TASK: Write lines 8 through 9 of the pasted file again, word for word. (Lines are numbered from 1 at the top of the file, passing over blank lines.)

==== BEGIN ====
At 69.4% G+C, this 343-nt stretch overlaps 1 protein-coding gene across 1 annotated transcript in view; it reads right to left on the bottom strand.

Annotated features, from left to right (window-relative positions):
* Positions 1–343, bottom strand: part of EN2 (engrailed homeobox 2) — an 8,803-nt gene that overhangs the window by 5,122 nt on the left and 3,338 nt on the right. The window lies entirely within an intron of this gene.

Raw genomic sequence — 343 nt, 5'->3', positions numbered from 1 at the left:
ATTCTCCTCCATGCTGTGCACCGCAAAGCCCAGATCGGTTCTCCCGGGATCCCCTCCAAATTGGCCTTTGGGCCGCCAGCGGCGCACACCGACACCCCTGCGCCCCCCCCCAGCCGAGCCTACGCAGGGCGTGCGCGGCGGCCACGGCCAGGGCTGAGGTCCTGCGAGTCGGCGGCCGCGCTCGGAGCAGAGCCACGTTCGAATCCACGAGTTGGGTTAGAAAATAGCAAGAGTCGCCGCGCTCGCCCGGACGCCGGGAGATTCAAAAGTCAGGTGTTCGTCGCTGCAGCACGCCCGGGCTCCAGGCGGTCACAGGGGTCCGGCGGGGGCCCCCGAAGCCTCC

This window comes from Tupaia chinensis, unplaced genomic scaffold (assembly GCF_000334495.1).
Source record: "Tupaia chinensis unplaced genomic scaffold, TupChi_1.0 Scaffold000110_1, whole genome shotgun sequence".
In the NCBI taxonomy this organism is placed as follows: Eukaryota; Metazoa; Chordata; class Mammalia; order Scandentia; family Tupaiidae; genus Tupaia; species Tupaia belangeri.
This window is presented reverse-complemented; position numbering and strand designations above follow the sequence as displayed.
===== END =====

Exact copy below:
In the NCBI taxonomy this organism is placed as follows: Eukaryota; Metazoa; Chordata; class Mammalia; order Scandentia; family Tupaiidae; genus Tupaia; species Tupaia belangeri.
This window is presented reverse-complemented; position numbering and strand designations above follow the sequence as displayed.